Kraft-Heinz Made A Bid For Unilever; YuMe's 2016 Revenue Decreased

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CPGiants

The world’s largest food manufacturers are trying to swallow each other whole. After reportedly making a bid for Mondelez late last year, Kraft-Heinz offered $143 billion for CPG giant Unilever on Friday (which is roughly Unilever’s market cap, though, oddly, Kraft-Heinz is the smaller company). Unilever rejected the bid. “Still, that is not expected to end the matter,” reports The New York Times. “Pressed by growing competition from upstarts and changing consumer habits, food and consumer-goods giants will have little choice but to seek deals.” More.

YuMe’s Ongoing Restructure

Video ad platform YuMe’s total 2016 revenue decreased 7% to $160.4 million YoY amid a “cost reduction” effort that began last November. With five-year CEO Jayant Kadambi out (Tremor Video’s CEO also exited recently) and YuMe general counsel Paul Porrini in, YuMe said it exceeded earning expectations in Q4 and closed out the year with a total of $21.2 million in programmatic revenue. This time last year, YuMe had no material programmatic revenue. Like other video platforms, YuMe sees connected TV as a growing opportunity and noted significant improvement in its gross margins (52.7%) as proof. More.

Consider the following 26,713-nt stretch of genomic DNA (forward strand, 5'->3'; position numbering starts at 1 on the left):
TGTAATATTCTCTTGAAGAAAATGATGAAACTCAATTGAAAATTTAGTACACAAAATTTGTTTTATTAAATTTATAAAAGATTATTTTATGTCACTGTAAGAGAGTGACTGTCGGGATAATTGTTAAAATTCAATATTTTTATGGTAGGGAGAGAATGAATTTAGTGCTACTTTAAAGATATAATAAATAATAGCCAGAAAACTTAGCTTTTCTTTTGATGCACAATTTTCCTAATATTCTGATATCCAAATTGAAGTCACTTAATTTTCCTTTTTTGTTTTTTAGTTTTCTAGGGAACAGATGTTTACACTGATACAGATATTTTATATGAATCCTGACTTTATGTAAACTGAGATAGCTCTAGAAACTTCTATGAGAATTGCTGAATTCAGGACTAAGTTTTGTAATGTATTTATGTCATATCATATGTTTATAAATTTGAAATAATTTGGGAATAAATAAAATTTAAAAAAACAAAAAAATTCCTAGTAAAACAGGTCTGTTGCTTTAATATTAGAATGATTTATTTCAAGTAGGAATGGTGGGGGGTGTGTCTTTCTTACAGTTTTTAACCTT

Pritchard Effect

Publishers are heeding Pritchard’s call for a healthier supply chain [AdExchanger coverage]. Publisher trade org Digital Content Next is pitching media companies, and not intermediaries, as a cleaning solution for cruddy inventory. "We have heard your calls for human, viewable, third-party accredited inventory," Kint wrote. "We have heard your calls for brand safety. We want to assure you that our trusted, market-leading brands will continue to engage in meaningful ways to promote and protect your trusted brands." Read it.

Know Thyself

Facebook quietly added a feature that lets users see which advertisers have access to their personal information. The change came about after a Swiss mathematician, Paul-Olivier Dehaye, pressed legislators to make Facebook turn over specific marketers with his data. The social giant made the fix before the issue could enter arbitration (and the EU now has a track record of punishing arbitration for Silicon Valley giants), reports Kevin Collier at Vocativ. Collier pulled his own data and found 52 brands had his contact information, in many cases with little rhyme or reason. More.

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